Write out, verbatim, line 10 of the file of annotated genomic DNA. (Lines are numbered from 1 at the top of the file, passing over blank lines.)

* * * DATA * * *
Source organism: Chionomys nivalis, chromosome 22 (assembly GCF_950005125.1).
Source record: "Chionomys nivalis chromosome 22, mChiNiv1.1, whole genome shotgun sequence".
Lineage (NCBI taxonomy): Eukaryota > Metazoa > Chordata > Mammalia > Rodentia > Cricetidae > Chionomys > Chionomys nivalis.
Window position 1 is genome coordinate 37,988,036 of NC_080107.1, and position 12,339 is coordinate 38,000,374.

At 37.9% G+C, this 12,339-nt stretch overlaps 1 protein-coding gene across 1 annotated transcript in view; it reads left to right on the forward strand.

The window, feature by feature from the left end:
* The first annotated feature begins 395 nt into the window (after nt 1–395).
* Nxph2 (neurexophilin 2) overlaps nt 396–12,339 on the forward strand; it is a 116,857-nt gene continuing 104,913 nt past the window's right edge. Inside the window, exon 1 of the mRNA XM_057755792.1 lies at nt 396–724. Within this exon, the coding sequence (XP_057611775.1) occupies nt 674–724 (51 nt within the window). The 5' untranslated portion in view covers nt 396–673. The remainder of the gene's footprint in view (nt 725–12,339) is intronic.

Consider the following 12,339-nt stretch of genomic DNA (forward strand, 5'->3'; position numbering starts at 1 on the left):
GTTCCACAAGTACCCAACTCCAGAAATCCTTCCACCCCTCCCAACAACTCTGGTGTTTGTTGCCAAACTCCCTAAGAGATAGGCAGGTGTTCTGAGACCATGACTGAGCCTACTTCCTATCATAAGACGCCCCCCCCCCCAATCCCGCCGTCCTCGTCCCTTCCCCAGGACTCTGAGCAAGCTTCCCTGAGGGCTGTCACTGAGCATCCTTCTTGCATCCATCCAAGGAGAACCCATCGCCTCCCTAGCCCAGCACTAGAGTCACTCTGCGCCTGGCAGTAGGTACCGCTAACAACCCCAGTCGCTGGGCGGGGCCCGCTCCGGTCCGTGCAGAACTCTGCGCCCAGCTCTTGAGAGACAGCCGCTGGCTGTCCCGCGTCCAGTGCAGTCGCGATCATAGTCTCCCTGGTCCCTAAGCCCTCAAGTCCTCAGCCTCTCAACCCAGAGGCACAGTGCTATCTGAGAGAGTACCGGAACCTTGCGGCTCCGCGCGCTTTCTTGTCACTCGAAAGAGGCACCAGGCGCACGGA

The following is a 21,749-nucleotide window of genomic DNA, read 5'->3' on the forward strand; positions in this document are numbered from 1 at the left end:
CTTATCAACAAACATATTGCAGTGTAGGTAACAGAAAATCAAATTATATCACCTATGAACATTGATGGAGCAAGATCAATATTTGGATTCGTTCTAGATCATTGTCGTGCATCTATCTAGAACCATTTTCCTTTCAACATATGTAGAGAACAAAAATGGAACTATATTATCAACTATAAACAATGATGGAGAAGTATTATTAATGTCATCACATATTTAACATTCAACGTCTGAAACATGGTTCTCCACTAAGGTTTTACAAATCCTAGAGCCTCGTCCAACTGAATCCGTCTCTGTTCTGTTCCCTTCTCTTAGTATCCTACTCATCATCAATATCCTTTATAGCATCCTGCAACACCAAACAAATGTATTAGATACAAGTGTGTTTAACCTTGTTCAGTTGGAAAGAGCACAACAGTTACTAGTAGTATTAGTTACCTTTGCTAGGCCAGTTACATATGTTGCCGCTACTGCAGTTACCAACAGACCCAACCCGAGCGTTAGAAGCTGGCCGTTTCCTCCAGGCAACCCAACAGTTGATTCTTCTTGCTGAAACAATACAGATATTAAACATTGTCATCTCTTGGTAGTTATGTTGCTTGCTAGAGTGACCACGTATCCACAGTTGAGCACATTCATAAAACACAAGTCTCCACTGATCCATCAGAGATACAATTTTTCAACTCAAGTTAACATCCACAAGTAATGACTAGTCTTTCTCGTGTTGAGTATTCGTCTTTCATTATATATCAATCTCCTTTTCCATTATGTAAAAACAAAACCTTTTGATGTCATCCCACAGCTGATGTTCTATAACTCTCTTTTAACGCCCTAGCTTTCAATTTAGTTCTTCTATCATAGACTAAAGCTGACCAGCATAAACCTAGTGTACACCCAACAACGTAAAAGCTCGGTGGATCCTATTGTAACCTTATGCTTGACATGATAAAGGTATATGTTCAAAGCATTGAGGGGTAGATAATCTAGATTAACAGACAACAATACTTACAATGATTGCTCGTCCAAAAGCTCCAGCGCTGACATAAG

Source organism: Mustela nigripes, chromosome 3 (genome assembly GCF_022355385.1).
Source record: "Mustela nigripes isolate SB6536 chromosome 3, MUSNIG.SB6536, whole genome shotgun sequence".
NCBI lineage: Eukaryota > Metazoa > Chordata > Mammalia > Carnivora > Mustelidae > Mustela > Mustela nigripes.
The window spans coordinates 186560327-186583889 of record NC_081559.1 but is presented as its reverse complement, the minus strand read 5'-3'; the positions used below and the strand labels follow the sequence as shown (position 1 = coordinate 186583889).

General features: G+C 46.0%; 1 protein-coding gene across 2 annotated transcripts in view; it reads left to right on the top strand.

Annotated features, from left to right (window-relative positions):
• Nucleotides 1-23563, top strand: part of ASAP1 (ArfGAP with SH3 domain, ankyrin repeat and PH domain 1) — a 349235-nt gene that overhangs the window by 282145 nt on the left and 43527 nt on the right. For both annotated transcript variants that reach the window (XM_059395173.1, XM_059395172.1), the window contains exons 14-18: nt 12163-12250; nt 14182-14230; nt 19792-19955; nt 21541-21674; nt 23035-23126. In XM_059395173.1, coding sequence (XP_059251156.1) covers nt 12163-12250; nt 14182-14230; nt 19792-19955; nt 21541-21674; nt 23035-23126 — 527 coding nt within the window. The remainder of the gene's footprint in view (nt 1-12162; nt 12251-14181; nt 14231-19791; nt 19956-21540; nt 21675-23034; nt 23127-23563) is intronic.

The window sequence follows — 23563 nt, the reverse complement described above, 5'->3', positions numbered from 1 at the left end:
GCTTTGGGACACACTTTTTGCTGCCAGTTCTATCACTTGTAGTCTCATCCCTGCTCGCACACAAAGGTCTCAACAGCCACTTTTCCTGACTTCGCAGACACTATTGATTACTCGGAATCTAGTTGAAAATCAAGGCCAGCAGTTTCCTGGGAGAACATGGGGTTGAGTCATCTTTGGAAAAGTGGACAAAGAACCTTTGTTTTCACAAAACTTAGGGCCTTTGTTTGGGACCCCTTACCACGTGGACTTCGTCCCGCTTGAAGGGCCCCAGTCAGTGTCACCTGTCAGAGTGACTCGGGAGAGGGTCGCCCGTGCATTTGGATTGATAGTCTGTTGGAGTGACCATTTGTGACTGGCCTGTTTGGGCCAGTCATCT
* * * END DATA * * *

GTTCCACAAGTACCCAACTCCAGAAATCCTTCCACCCCTCCCAACAACTCTGGTGTTTGTTGCCAAACTCCCTAAGAGATAGGCAGGTGTTCTGAGACCATGACTGAGCCTACTTCCTATCATAAGACGCCCCCCCCCCCAATCCCGCCGTCCTCGTCCCTTCCCCAGGACTCTGAGCAAGCTTCCCTGAGGGCTGTCACTGAGCATCCTTCTTGCATCCATCCAAGGAGAACCCATCGCCTCCCTAGCCCAGCACTAGAGTCACTCTGCGCCTGGCAGTAGGTACCGCTAACAACCCCAGTCGCTGGGCGGGGCCCGCTCCGGTCCGTGCAGAACTCTGCGCCCAGCTCTTGAGAGACAGCCGCTGGCTGTCCCGCGTCCAGTGCAGTCGCGATCATAGTCTCCCTGGTCCCTAAGCCCTCAAGTCCTCAGCCTCTCAACCCAGAGGCACAGTGCTATCTGAGAGAGTACCGGAACCTTGCGGCTCCGCGCGCTTTCTTGTCACTCGAAAGAGGCACCAGGCGCACGGA